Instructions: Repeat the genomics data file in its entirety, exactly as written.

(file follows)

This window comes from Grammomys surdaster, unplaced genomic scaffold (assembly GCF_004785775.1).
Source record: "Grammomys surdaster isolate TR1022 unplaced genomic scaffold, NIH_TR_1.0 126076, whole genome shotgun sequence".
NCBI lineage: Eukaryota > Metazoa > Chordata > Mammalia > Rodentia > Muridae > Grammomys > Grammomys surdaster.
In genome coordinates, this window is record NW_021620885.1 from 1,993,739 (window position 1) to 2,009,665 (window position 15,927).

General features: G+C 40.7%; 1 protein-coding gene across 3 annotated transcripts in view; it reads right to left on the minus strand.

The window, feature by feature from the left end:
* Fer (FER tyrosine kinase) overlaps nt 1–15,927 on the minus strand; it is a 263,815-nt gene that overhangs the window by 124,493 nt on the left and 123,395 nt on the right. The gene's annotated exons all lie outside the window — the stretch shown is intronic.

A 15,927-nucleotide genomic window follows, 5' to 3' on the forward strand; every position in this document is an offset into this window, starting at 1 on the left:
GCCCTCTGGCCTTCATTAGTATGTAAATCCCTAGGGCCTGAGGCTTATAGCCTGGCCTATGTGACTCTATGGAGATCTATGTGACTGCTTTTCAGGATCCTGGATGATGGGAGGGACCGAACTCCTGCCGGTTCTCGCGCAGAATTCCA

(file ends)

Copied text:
This window comes from Grammomys surdaster, unplaced genomic scaffold (assembly GCF_004785775.1).
Source record: "Grammomys surdaster isolate TR1022 unplaced genomic scaffold, NIH_TR_1.0 126076, whole genome shotgun sequence".
NCBI lineage: Eukaryota > Metazoa > Chordata > Mammalia > Rodentia > Muridae > Grammomys > Grammomys surdaster.
In genome coordinates, this window is record NW_021620885.1 from 1,993,739 (window position 1) to 2,009,665 (window position 15,927).

General features: G+C 40.7%; 1 protein-coding gene across 3 annotated transcripts in view; it reads right to left on the minus strand.

The window, feature by feature from the left end:
* Fer (FER tyrosine kinase) overlaps nt 1–15,927 on the minus strand; it is a 263,815-nt gene that overhangs the window by 124,493 nt on the left and 123,395 nt on the right. The gene's annotated exons all lie outside the window — the stretch shown is intronic.

A 15,927-nucleotide genomic window follows, 5' to 3' on the forward strand; every position in this document is an offset into this window, starting at 1 on the left:
GCCCTCTGGCCTTCATTAGTATGTAAATCCCTAGGGCCTGAGGCTTATAGCCTGGCCTATGTGACTCTATGGAGATCTATGTGACTGCTTTTCAGGATCCTGGATGATGGGAGGGACCGAACTCCTGCCGGTTCTCGCGCAGAATTCCA